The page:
Boxing history is inundated with colorful characters throughout its storied history. When it comes to the 175 pound division, no fighter came close in terms of colorful antics than the fifth greatest Light Heavyweight of all-time, Archie Moore.
Moore’s actual age was never verified. By the time Archie moved up to 175 pounds in 1945, his alleged age ranged from 29-32 years old. Moore was a ferocious inside fighter with incredible power in both hands. He was also an incredibly skilled fighter for a man that stayed inside, as his innovative cross armed defense was successful in warding off several of his opponents punches. At 5’11, Moore was a decent sized 175 pounder, but, similar to a latter day James Toney, Moore was much more comfortable on offense inside the trenches. You would think a man with such an incredible skill set and personality would be the darling of the boxing world. Not if you were a Black man in the 1940s.
The entire decade of the 1940s saw great Black Light Heavyweights such as Ezzard Charles, Holman Williams, Lloyd Marshall, Jimmy Bivins, Jack Chase and Moore denied opportunities at fighting for the coveted 175 pound title. The two world champions that held the title the majority of the decade, Gus Lesnevich and Freddie Mills, didn’t have to worry about facing such an incredible array of talent due to America’s racist and fascist way of treating Blacks in the 1940s. Since the aforementioned group of great Black fighters couldn’t get a title shot, they all fought each other numerous times. Moore defeated all but one of these fighters: Ezzard Charles. Charles was a puzzle he never figured out. More on Charles in a later article.
It wasn’t until December 17, 1952 that someone from this incredible array of talent received a shot at the 175-pound title, the Old Mongoose himself. The night of December 17, 1952, the anywhere from 36-39 year old Moore put on a relentless display of aggression as he outworked and battered the defending champion Joey Maxim over the entire 15 rounds to become the Undisputed Light Heavyweight Champion of the world.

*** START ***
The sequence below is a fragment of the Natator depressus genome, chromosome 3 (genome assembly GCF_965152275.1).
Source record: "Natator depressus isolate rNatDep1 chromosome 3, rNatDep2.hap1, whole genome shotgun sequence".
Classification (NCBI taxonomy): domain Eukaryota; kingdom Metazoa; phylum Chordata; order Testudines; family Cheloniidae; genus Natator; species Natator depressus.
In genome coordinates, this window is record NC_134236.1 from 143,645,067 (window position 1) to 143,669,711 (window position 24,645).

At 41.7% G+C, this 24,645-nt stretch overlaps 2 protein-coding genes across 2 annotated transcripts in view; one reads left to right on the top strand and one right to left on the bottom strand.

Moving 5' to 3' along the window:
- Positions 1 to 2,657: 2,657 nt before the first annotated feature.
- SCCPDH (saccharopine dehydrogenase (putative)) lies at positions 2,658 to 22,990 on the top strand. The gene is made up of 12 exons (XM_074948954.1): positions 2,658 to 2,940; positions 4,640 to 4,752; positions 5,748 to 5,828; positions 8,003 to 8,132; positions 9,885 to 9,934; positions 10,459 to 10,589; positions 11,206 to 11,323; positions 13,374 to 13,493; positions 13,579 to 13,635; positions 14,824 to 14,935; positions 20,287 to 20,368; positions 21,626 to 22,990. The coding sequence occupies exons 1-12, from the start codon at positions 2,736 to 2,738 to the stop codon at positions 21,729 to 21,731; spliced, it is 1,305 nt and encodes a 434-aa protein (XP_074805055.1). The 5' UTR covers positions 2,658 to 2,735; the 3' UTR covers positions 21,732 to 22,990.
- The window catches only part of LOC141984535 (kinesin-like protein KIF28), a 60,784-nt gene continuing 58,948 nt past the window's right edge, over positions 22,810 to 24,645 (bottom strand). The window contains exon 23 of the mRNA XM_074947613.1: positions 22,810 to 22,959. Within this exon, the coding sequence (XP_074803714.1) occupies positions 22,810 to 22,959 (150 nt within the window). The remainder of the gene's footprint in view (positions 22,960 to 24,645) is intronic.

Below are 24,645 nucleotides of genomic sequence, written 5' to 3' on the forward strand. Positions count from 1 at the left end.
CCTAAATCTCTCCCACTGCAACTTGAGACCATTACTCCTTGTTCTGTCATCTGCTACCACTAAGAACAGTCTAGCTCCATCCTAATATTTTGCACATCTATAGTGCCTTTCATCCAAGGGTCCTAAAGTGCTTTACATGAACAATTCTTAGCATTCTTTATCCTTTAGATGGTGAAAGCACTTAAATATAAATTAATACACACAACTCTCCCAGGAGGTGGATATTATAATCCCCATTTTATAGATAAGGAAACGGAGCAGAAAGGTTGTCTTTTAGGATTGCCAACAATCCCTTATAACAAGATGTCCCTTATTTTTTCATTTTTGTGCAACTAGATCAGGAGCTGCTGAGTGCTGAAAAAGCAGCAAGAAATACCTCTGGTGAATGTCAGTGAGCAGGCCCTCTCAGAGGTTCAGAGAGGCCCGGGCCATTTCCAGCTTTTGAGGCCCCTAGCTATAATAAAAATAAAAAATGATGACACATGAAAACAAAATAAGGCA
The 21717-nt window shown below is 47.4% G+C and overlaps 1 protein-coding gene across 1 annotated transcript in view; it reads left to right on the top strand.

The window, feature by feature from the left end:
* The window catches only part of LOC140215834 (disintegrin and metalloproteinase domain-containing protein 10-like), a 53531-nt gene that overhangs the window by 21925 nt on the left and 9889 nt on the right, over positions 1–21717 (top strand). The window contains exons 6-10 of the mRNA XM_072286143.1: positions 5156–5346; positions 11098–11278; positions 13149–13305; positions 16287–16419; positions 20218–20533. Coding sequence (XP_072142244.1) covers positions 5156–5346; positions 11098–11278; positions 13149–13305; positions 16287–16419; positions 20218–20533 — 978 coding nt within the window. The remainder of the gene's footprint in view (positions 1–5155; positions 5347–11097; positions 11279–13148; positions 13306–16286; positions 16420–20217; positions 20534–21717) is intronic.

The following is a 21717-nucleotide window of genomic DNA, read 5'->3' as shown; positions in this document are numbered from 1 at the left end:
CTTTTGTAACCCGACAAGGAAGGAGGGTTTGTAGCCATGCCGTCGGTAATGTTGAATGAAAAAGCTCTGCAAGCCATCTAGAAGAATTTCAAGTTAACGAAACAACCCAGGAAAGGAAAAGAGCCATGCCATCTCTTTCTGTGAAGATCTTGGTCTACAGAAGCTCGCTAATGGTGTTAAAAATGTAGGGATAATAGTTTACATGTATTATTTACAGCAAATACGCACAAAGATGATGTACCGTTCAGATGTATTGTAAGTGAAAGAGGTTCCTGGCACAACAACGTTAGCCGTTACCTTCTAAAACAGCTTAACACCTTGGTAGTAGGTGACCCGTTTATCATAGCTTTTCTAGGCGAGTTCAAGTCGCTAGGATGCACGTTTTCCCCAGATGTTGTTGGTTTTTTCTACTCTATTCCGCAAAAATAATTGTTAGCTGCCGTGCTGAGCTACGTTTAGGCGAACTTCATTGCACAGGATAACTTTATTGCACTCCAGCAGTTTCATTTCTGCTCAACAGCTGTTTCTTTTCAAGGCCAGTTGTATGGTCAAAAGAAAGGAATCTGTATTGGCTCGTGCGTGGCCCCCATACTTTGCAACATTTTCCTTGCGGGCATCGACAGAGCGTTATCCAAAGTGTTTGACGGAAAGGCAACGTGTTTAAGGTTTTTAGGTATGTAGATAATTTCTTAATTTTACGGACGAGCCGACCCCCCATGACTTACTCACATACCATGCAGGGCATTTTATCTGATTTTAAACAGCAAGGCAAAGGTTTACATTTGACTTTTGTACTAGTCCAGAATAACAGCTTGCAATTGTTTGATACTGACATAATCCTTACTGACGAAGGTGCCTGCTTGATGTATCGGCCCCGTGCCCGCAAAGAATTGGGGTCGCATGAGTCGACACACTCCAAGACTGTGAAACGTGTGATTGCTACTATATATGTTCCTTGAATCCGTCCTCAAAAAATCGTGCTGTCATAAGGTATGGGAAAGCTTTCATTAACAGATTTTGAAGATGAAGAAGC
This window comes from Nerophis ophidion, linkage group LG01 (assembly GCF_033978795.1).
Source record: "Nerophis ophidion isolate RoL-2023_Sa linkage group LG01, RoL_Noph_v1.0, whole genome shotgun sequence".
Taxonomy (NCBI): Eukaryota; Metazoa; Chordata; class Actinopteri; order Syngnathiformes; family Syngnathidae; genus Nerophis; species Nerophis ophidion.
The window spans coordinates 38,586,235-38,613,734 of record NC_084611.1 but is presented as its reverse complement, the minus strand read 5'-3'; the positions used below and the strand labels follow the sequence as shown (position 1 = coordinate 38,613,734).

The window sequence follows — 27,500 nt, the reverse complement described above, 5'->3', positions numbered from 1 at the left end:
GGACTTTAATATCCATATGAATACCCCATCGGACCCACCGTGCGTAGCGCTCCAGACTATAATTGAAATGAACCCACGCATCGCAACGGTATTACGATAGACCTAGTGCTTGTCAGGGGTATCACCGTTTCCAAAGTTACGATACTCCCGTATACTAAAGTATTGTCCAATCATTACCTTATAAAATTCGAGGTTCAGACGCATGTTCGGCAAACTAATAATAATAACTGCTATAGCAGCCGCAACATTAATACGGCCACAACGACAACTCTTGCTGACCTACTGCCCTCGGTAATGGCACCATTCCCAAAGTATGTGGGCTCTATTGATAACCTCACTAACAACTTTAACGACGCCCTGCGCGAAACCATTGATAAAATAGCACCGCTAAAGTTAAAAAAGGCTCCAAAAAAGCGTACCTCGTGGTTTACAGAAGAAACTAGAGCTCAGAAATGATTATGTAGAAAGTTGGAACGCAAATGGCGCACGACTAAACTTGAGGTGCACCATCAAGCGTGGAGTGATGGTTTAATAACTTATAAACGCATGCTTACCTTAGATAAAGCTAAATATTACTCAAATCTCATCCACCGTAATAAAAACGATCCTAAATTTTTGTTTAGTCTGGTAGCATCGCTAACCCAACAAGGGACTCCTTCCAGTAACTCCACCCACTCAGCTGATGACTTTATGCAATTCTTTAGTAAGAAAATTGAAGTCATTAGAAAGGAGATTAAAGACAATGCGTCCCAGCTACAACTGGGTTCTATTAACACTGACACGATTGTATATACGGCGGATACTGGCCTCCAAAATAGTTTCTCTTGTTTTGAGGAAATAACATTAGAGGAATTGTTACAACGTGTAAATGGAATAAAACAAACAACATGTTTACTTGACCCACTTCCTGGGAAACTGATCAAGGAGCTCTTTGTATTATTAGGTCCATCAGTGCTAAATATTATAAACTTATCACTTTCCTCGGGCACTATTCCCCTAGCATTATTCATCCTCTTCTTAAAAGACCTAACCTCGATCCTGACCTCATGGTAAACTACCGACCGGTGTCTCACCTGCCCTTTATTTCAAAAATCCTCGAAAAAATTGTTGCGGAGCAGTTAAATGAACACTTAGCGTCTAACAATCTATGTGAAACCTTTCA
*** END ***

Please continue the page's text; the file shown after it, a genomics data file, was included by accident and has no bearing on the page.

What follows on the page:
It was the culmination of a seven year quest to win the championship. It would be the beginning of one of the most dominant title reigns in the history of the division. Moore held the title for over nine years and well into his alleged early-to-mid 40s. Along the way, he successfully defended the belt nine times which included two wins over Maxim, a win over future great 175-pound champion Harold Johnson and two wins against the popular French Canadian Yvon Durelle. The first fight with Durelle was the only title defense Moore came close to losing as he was dropped three times in the opening stanza before roaring back to violently knockout Durelle in the 11th round. Moore was finally stripped of the title in 1962 after failure to defend the title as he concentrated on fighting heavyweights.
In the 1940s, Archie Moore and his brethren were victims of a racist society that denied great Black fighters a chance at immortality. The 1950s saw Moore persevere and even at an advanced age prove to the boxing world how horribly wrong they were in participating in overt racism by not only becoming the Light Heavyweight Champion of the World, but also dominating the division despite being past his prime. The fact is, Moore proved that he and the other great Black 175 pounders of the 1940s were all vastly superior boxers than the men who went along with the program and denied them an opportunity to be champion. Moore’s perseverance was a testament to both his pride and greatness, resulting in the Old Mongoose cementing his claim as the fifth greatest Light Heavyweight of all-time.